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Disaster risk management: the philosophy of disaster preparedness

Frequent natural disasters and other unpredictable events mean it’s worthwhile to think about your disaster management plan in case of an emergency, and to develop a disaster risk reduction plan

Depending where your business is located, you’re likely to face a natural disaster of some kind. Flooding is the most common disaster in the U.S. and the world, warmer coastal regions need to watch for hurricanes, and businesses near dry, forested areas could be impacted by wildfires. All types of disaster have gotten more frequent in recent years, and investing in disaster preparedness now will save your business time and resources later.


In this article, the following points are explained:


1. What is disaster risk management?


1.1 Disaster risk management vs disaster risk reduction


2. What are the phases of disaster preparedness?


2.1. Identify risk


2.2. Assess the risk


2.3. Disaster risk response


2.4. Communicate your plan


2.5. Monitoring and analysis


3. What are some examples of successful disaster management?



What is disaster risk management?


Disaster risk management is a theory of disaster preparedness that is geared towards avoiding risks, making your business resilient in the event of future disaster risks, and helps your business work toward sustainable development. Disasters covered by disaster risk management include tsunamis, volcanic eruptions, storms, hurricanes, heat waves, and similar extreme weather events.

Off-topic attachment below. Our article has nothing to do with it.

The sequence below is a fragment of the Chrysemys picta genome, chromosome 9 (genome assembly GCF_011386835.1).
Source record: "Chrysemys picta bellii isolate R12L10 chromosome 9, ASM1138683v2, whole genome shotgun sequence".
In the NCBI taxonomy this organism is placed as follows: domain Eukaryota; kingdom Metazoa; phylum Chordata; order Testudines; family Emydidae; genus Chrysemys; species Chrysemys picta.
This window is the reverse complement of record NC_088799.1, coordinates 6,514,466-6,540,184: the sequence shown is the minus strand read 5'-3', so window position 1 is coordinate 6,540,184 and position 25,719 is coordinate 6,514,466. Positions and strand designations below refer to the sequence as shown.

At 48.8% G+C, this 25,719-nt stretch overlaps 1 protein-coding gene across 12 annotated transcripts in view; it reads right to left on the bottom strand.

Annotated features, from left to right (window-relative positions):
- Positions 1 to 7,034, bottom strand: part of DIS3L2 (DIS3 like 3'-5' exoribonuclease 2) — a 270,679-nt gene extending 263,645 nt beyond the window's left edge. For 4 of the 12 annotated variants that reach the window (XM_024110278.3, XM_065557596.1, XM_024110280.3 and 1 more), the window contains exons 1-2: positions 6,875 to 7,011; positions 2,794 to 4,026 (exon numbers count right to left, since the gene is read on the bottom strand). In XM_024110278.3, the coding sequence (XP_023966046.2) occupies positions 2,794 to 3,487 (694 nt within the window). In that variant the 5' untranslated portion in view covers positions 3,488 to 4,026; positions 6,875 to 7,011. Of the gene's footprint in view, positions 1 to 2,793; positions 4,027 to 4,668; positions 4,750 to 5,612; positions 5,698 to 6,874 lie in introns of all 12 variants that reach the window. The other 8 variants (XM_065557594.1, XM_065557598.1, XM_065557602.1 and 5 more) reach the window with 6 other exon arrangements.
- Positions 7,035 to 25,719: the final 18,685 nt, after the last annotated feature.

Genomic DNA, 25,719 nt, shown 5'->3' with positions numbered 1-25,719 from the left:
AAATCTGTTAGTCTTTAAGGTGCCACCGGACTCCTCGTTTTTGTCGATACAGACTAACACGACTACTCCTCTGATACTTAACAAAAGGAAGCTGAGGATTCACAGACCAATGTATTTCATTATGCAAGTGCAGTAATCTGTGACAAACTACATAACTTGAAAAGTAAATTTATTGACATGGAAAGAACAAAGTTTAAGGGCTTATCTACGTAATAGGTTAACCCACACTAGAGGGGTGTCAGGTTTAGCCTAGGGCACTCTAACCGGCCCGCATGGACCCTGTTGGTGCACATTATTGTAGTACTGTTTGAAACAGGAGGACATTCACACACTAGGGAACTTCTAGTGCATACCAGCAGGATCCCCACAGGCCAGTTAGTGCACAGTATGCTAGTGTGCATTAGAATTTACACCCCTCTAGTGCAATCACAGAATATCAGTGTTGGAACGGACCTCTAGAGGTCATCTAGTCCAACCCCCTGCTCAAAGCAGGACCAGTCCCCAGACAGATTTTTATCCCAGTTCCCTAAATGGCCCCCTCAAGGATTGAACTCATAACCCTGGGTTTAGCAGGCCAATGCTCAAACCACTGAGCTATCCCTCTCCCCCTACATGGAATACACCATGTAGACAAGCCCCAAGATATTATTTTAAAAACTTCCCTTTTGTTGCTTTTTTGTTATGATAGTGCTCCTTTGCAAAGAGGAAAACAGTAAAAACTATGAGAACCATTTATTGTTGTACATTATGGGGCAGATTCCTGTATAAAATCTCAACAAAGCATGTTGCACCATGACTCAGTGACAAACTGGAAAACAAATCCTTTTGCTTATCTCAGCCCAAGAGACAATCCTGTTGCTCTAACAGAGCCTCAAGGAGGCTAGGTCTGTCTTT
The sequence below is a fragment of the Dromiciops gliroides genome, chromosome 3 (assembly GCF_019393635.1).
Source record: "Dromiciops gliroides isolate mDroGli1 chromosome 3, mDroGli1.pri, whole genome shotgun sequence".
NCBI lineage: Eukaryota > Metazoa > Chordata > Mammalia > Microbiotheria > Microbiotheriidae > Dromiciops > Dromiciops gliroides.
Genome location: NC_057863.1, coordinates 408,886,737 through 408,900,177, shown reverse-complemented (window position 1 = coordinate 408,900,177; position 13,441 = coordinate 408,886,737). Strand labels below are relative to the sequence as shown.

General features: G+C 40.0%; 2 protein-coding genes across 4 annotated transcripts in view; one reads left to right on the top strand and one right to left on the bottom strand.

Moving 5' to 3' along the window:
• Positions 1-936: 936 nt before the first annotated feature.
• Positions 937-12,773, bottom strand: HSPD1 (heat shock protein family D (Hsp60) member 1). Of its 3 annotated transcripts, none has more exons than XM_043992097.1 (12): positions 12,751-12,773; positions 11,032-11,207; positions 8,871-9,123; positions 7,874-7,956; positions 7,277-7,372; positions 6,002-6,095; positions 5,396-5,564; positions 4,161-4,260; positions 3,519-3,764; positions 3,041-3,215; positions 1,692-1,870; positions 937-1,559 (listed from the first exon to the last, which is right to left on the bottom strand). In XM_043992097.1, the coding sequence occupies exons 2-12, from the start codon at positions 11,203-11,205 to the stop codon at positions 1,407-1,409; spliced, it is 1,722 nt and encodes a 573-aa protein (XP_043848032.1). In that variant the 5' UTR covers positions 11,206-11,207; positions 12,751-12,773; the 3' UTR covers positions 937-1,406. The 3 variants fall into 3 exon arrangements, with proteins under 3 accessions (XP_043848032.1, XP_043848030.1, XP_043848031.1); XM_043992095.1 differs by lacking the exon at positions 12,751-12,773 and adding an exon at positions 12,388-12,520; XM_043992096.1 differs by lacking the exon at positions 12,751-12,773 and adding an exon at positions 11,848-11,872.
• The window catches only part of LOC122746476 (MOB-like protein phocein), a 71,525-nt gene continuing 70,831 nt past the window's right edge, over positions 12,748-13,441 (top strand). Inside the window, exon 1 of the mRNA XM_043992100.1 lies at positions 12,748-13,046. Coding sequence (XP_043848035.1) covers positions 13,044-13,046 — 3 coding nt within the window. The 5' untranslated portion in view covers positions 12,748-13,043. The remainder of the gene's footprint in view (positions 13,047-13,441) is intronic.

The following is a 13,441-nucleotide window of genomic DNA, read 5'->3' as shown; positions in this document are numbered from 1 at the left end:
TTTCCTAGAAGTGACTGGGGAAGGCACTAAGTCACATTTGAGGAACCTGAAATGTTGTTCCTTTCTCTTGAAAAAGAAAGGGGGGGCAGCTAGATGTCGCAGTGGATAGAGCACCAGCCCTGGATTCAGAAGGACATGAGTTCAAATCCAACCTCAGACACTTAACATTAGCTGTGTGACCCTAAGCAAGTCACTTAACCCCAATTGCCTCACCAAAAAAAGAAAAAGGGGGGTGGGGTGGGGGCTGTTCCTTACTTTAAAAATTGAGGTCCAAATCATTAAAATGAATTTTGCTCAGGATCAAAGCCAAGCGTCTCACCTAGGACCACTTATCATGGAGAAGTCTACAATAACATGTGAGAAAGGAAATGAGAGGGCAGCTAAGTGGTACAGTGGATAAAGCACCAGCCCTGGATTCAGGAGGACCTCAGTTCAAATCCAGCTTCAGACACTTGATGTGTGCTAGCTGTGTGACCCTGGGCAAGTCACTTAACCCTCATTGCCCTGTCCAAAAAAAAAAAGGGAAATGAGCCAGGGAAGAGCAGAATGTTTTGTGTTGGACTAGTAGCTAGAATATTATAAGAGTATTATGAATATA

Disaster risks are any interaction between a disaster event and a vulnerable population or infrastructure. These risks are determined and qualified according to:


  • Hazard: What exactly is the threat?
  • Exposure: Who or what is exposed to the threat?
  • Vulnerability: How vulnerable are those exposed to the threat?
  • Capacity: What is the capacity of affected individuals or businesses to react and adapt to the threat?

Disaster preparedness is important because disasters impede business operations and development in several ways. When your business isn’t ready to face disasters, operations can grind to a halt, employee health and safety are compromised, and the cost of recovery can be prohibitively high.


There are several types of disaster risk management, which are not mutually exclusive. In other words, though they focus on different aspects of disaster planning, you can and should combine these different types to arrive at a robust disaster management strategy. The forms of disaster risk management are:


  • Prospective disaster risk management, which identifies potential future risks and mitigates them before they have a chance to occur